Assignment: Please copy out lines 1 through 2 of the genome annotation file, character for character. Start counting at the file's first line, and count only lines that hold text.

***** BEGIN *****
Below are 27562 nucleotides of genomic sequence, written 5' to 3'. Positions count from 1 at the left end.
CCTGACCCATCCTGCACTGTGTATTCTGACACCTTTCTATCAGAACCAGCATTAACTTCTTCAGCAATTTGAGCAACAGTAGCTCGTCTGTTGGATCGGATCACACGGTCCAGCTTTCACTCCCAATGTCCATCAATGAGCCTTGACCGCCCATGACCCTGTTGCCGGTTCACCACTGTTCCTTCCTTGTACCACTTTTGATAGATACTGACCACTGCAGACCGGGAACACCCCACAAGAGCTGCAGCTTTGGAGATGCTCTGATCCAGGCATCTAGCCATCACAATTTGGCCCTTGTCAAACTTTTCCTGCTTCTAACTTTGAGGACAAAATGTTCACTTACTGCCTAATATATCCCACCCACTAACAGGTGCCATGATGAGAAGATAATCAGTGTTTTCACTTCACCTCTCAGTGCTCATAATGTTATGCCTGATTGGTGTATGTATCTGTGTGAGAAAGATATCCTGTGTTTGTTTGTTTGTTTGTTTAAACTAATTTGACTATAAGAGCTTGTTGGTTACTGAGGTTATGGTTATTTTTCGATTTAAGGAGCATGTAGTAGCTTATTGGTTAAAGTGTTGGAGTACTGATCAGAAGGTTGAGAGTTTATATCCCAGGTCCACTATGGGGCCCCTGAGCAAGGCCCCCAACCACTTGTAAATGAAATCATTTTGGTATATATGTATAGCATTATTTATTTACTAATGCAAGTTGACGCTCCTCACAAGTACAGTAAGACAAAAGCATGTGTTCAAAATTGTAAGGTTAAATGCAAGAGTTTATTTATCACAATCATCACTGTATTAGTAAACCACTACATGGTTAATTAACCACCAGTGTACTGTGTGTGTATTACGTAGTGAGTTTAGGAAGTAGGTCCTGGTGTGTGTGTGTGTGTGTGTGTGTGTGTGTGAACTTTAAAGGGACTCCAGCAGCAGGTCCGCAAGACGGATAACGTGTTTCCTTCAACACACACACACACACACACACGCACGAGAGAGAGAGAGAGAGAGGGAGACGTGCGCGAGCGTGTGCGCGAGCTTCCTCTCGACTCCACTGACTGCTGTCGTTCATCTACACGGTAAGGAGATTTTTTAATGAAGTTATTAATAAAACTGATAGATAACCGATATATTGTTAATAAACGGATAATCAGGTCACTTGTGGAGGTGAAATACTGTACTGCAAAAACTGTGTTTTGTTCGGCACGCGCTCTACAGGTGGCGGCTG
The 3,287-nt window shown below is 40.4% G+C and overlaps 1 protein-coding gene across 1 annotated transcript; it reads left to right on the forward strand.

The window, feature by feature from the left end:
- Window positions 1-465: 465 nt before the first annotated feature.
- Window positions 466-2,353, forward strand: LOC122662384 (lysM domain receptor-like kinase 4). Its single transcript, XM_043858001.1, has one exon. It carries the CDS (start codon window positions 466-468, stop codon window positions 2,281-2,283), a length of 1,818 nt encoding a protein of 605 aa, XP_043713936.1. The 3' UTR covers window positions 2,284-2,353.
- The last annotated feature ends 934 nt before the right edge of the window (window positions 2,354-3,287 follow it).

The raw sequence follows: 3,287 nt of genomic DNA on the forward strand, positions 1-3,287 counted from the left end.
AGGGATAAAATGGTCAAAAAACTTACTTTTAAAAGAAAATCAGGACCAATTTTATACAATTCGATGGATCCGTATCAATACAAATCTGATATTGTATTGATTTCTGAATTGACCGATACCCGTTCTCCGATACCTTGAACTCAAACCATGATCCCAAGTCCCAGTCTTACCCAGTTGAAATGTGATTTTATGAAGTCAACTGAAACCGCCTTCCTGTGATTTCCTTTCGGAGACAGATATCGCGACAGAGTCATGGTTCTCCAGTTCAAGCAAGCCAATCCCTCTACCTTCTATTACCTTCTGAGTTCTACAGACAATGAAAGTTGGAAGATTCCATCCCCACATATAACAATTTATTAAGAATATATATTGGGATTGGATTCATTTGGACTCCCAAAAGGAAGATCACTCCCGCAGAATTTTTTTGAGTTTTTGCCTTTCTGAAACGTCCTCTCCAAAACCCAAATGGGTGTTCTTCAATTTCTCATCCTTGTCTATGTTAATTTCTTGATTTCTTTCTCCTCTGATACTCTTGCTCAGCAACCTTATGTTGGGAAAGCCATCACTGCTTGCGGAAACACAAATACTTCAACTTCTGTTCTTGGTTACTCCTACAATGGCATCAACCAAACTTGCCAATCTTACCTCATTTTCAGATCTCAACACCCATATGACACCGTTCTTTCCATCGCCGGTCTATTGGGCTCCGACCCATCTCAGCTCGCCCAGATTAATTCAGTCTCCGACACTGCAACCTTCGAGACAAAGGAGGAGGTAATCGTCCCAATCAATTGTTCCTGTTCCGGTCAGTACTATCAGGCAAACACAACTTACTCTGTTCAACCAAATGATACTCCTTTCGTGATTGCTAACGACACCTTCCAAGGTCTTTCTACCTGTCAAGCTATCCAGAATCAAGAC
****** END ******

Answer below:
Below are 27562 nucleotides of genomic sequence, written 5' to 3'. Positions count from 1 at the left end.
CCTGACCCATCCTGCACTGTGTATTCTGACACCTTTCTATCAGAACCAGCATTAACTTCTTCAGCAATTTGAGCAACAGTAGCTCGTCTGTTGGATCGGATCACACGGTCCAGCTTTCACTCCCAATGTCCATCAATGAGCCTTGACCGCCCATGACCCTGTTGCCGGTTCACCACTGTTCCTTCCTTGTACCACTTTTGATAGATACTGACCACTGCAGACCGGGAACACCCCACAAGAGCTGCAGCTTTGGAGATGCTCTGATCCAGGCATCTAGCCATCACAATTTGGCCCTTGTCAAACTTTTCCTGCTTCTAACTTTGAGGACAAAATGTTCACTTACTGCCTAATATATCCCACCCACTAACAGGTGCCATGATGAGAAGATAATCAGTGTTTTCACTTCACCTCTCAGTGCTCATAATGTTATGCCTGATTGGTGTATGTATCTGTGTGAGAAAGATATCCTGTGTTTGTTTGTTTGTTTGTTTAAACTAATTTGACTATAAGAGCTTGTTGGTTACTGAGGTTATGGTTATTTTTCGATTTAAGGAGCATGTAGTAGCTTATTGGTTAAAGTGTTGGAGTACTGATCAGAAGGTTGAGAGTTTATATCCCAGGTCCACTATGGGGCCCCTGAGCAAGGCCCCCAACCACTTGTAAATGAAATCATTTTGGTATATATGTATAGCATTATTTATTTACTAATGCAAGTTGACGCTCCTCACAAGTACAGTAAGACAAAAGCATGTGTTCAAAATTGTAAGGTTAAATGCAAGAGTTTATTTATCACAATCATCACTGTATTAGTAAACCACTACATGGTTAATTAACCACCAGTGTACTGTGTGTGTATTACGTAGTGAGTTTAGGAAGTAGGTCCTGGTGTGTGTGTGTGTGTGTGTGTGTGTGTGTGAACTTTAAAGGGACTCCAGCAGCAGGTCCGCAAGACGGATAACGTGTTTCCTTCAACACACACACACACACACACACGCACGAGAGAGAGAGAGAGAGAGGGAGACGTGCGCGAGCGTGTGCGCGAGCTTCCTCTCGACTCCACTGACTGCTGTCGTTCATCTACACGGTAAGGAGATTTTTTAATGAAGTTATTAATAAAACTGATAGATAACCGATATATTGTTAATAAACGGATAATCAGGTCACTTGTGGAGGTGAAATACTGTACTGCAAAAACTGTGTTTTGTTCGGCACGCGCTCTACAGGTGGCGGCTG